‘The Incredibles 2’ Is A Story About Triumphing Over Adversity Rather Than Blaming It For Your Failure

‘The Incredibles 2’ Is A Story About Triumphing Over Adversity Rather Than Blaming It For Your Failure

From a standard SJW storyline of female empowerment and male incompetence, the film diverges into a much more interesting, universal, and realistic set of conclusions.
David Breitenbeck
By

The first “Incredibles” was simultaneously one of the best family films and one of the best superhero films of all time. It is perhaps too much to expect that a sequel 14 years later could recapture the magic. It does not, but it still manages to be a worthy sequel and a solid film.

The movie picks up right where the original left off: with the Parr family fighting the Underminer. The battle goes sideways, which destroys the public goodwill the family earned defeating Syndrome in the first film. As a result, the Parrs find themselves out of work, living in a motel, and without legal protection for any future superheroics.

As Bob and Helen try to decide what to do next for their family, they receive a tempting offer: a pair of billionaire siblings, Winston and Evelyn Deavor, want to hire Elastigirl to become the new public face of superheroes to gin up public support for re-legalization. This requires Helen to leave Bob in charge of the household for a few days while she does covert heroics, reversing the dynamic of the first film. Meanwhile, a mysterious new villain called “the Screenslaver” challenges the heroes.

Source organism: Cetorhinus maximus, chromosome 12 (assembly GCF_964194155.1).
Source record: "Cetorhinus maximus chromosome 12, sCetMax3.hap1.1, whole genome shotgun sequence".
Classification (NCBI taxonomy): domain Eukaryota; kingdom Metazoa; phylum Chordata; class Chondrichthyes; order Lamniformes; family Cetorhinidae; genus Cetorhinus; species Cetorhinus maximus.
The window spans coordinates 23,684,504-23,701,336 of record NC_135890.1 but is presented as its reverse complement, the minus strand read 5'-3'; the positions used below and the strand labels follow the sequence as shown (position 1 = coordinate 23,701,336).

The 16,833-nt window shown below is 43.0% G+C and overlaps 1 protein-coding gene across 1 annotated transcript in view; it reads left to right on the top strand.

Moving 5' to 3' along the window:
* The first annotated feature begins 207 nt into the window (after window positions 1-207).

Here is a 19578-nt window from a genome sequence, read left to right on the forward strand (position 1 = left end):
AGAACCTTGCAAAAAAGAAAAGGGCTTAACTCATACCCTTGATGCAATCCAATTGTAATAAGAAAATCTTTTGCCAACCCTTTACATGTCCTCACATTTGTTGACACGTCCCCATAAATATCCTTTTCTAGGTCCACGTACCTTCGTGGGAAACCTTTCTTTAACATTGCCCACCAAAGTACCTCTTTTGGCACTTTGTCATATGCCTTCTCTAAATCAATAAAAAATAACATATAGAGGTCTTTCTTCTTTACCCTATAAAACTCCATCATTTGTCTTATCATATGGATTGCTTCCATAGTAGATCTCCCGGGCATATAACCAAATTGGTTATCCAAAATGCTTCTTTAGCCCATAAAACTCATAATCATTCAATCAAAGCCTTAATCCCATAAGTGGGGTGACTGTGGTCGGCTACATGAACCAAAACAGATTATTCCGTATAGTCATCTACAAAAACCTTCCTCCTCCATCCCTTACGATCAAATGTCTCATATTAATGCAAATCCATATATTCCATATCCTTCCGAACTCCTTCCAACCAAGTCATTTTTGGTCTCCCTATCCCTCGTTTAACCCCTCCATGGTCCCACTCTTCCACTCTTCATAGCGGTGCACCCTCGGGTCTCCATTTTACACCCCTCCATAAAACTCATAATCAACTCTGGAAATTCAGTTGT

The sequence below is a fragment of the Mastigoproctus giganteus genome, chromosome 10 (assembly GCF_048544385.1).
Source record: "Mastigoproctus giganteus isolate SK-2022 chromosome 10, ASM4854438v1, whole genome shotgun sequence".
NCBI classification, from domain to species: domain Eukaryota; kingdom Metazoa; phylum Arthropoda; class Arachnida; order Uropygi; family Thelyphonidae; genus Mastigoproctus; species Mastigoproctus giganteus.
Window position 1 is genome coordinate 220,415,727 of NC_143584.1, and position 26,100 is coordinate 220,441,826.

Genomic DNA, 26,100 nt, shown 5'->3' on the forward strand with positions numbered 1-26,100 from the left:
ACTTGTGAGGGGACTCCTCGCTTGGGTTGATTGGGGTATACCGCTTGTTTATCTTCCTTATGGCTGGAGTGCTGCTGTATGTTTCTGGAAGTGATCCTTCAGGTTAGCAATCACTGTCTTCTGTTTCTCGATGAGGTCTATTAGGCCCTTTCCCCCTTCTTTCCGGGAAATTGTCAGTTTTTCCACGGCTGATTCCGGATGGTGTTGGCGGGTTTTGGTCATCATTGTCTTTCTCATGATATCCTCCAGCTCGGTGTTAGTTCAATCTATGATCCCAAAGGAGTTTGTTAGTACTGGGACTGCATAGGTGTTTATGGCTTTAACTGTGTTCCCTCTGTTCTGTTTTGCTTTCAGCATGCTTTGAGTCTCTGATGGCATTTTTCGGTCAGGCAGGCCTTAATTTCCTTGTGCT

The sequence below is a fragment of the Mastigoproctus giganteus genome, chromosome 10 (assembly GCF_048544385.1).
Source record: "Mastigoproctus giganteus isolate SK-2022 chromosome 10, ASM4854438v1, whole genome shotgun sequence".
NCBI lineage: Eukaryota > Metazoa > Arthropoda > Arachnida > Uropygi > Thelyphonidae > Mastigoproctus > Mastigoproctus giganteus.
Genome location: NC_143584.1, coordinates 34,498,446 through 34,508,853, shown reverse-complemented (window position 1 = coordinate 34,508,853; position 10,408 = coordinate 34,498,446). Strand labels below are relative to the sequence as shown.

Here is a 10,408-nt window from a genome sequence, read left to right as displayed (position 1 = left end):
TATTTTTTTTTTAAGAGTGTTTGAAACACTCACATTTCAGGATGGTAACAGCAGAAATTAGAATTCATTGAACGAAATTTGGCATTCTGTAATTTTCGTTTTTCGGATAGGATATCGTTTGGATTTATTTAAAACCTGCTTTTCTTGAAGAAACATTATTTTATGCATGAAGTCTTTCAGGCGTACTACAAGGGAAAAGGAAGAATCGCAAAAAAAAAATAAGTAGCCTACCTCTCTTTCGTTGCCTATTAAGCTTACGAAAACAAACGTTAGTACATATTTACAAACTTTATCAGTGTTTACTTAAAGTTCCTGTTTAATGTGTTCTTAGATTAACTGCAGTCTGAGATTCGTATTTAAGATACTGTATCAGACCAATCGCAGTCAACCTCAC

The first “Incredibles” movie’s themes and story were as perfectly fitted as the heroes’ skintight costumes. It’s different in the sequel. Many character developments and plot threads lack satisfactory conclusions, and Mr. Incredible is particularly ill served by the story.

Yet this new film still has Brad Bird behind it, meaning it’s not just smartly written and entertaining, but also tackles some interesting ideas, especially for today. From what superficially appears to be a standard SJW storyline of female empowerment and male incompetence, the film diverges into a much more interesting, universal, and realistic set of conclusions.

Describing these will require spoilers, so I recommend you see the film before reading further. Quite apart from the characters and ideas, it’s worth the price of admission for the intensely creative superhero action scenes alone (my favorites being a backyard brawl between baby Jack-Jack and a thieving raccoon and a one-on-one fight between Violet and a new Super named Voyd).

Are We Responsible for Our Successes and Failures?

The first film dealt with the idea of superiority and responsibility: the desire to use one’s talents for good versus the desire to tear down those who make us feel inferior. This one tackles the idea of circumstance versus character: to what extent the conditions we find ourselves in can be said to determine how we behave. Like the first film, it reaches a rather unexpected conclusion.